It is not wise to dry fire practice with a rim fire pistol or rifle. The components, namely the firing pins in a rimfire weapon, are not generally designed to be "beefy" because they really don't need to be to do what they were originally designed to do. Rimfire cartridges are very thin and flimsy because they don't generate as much pressure as a larger center fire round, an to keep costs low, so the components don't need to be "beefed up".
Also, without a cartridge in the chamber, the firing will hit metal on the edge of the chamber where the rim of the cartridge would be with a live round chambered. This eventually will result in a broken firing pin.
See the spent cartridge on the right in the picture below and realize that the rims are very thin. They have to be in order to compact the primer compound inside them. Without the cartridge in the chamber hopefully you can understand how the firing pin would hit the edge of the chamber without the rim of the cartridge to absorb impact.
Dry firing a few times by mistake won't typically hurt a rim fire firearm but repeatedly dry firing will result in broken parts - namely the firing pin. Dry firing for extended periods could also damage the chamber which can prevent any round from seating correctly. Take it from the voice of experience. Don't do it. Ammo is cheap enough to get enough practice in without dry firing a rim fire firearm.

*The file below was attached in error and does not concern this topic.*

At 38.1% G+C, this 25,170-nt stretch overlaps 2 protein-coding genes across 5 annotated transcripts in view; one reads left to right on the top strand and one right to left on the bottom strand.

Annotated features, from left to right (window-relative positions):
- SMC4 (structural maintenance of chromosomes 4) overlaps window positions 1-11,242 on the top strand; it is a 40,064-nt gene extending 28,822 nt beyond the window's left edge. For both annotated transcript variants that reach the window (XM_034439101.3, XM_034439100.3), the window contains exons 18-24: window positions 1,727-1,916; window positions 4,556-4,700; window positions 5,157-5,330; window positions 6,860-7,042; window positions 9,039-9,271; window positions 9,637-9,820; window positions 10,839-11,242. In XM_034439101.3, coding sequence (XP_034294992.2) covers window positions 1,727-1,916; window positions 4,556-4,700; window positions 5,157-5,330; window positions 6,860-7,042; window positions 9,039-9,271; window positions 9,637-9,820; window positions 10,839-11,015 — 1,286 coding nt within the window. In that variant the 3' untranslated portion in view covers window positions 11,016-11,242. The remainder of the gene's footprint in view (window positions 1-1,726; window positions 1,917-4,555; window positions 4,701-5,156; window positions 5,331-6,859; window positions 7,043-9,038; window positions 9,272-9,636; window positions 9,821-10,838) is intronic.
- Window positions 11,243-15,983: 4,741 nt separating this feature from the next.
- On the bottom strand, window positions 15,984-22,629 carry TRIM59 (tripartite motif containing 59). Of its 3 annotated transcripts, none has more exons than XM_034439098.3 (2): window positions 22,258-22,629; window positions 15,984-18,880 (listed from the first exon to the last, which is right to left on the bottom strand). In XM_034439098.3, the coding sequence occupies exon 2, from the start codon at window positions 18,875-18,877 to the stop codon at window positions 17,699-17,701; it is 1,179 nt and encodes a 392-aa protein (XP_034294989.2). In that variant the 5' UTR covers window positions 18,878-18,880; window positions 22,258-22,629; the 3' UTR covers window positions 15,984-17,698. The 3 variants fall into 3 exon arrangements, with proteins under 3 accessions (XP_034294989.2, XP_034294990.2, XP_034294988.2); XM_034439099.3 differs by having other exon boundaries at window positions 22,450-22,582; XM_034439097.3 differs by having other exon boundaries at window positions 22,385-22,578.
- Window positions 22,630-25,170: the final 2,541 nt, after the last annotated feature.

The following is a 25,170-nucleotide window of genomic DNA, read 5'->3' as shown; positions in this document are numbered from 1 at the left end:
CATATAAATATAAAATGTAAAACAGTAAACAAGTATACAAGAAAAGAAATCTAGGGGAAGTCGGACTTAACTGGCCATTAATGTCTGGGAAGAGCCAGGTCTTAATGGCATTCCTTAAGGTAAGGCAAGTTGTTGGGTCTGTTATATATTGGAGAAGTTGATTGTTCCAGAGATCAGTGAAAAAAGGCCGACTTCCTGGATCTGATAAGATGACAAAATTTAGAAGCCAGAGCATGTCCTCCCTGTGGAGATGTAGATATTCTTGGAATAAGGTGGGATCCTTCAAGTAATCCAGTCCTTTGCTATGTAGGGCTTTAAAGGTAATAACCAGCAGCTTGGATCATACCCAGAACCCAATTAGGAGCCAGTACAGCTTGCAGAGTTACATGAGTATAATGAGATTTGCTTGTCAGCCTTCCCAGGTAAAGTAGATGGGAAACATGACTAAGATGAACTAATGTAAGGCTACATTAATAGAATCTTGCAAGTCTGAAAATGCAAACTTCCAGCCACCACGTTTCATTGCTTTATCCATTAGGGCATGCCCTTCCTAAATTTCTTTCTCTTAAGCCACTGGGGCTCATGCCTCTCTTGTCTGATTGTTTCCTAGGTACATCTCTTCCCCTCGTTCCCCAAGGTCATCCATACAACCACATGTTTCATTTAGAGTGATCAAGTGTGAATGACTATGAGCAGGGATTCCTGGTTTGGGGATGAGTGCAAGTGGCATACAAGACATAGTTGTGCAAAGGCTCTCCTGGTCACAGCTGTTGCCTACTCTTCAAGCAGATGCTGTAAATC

If you really want to practice trigger squeeze or other shooting techniques, there are snap caps available that take the place of a live round an keep the firing pin and chamber safe from damage. They don't advertise that they are to be used for dry firing. They are advertised as allowing action proving or trigger adjustment. I have never used them but they should undoubtedly prevent damage to the firearm if you are intent on dry firing. Check them out here on Amazon.